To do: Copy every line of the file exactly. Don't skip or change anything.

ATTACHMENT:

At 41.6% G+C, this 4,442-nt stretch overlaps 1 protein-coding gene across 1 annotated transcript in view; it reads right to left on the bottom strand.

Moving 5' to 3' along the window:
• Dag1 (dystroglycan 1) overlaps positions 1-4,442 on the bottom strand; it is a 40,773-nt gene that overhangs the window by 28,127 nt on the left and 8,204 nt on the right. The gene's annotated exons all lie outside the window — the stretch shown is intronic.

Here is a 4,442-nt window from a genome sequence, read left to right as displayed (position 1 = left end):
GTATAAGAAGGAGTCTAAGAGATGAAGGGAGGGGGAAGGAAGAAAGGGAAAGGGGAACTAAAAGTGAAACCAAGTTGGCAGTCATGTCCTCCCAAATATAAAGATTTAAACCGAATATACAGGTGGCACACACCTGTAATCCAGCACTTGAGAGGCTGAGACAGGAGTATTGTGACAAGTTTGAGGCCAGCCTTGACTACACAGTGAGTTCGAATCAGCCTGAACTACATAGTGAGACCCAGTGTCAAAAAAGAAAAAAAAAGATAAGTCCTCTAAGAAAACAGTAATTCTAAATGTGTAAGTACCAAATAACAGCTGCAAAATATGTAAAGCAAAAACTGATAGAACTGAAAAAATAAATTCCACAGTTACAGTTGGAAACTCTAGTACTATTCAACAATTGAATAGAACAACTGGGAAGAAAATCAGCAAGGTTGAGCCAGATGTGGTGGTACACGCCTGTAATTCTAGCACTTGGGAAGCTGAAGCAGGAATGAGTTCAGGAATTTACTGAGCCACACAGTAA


At 41.6% G+C, this 4,442-nt stretch overlaps 1 protein-coding gene across 1 annotated transcript in view; it reads right to left on the bottom strand.

Moving 5' to 3' along the window:
• Dag1 (dystroglycan 1) overlaps positions 1-4,442 on the bottom strand; it is a 40,773-nt gene that overhangs the window by 28,127 nt on the left and 8,204 nt on the right. The gene's annotated exons all lie outside the window — the stretch shown is intronic.

Here is a 4,442-nt window from a genome sequence, read left to right as displayed (position 1 = left end):
GTATAAGAAGGAGTCTAAGAGATGAAGGGAGGGGGAAGGAAGAAAGGGAAAGGGGAACTAAAAGTGAAACCAAGTTGGCAGTCATGTCCTCCCAAATATAAAGATTTAAACCGAATATACAGGTGGCACACACCTGTAATCCAGCACTTGAGAGGCTGAGACAGGAGTATTGTGACAAGTTTGAGGCCAGCCTTGACTACACAGTGAGTTCGAATCAGCCTGAACTACATAGTGAGACCCAGTGTCAAAAAAGAAAAAAAAAGATAAGTCCTCTAAGAAAACAGTAATTCTAAATGTGTAAGTACCAAATAACAGCTGCAAAATATGTAAAGCAAAAACTGATAGAACTGAAAAAATAAATTCCACAGTTACAGTTGGAAACTCTAGTACTATTCAACAATTGAATAGAACAACTGGGAAGAAAATCAGCAAGGTTGAGCCAGATGTGGTGGTACACGCCTGTAATTCTAGCACTTGGGAAGCTGAAGCAGGAATGAGTTCAGGAATTTACTGAGCCACACAGTAA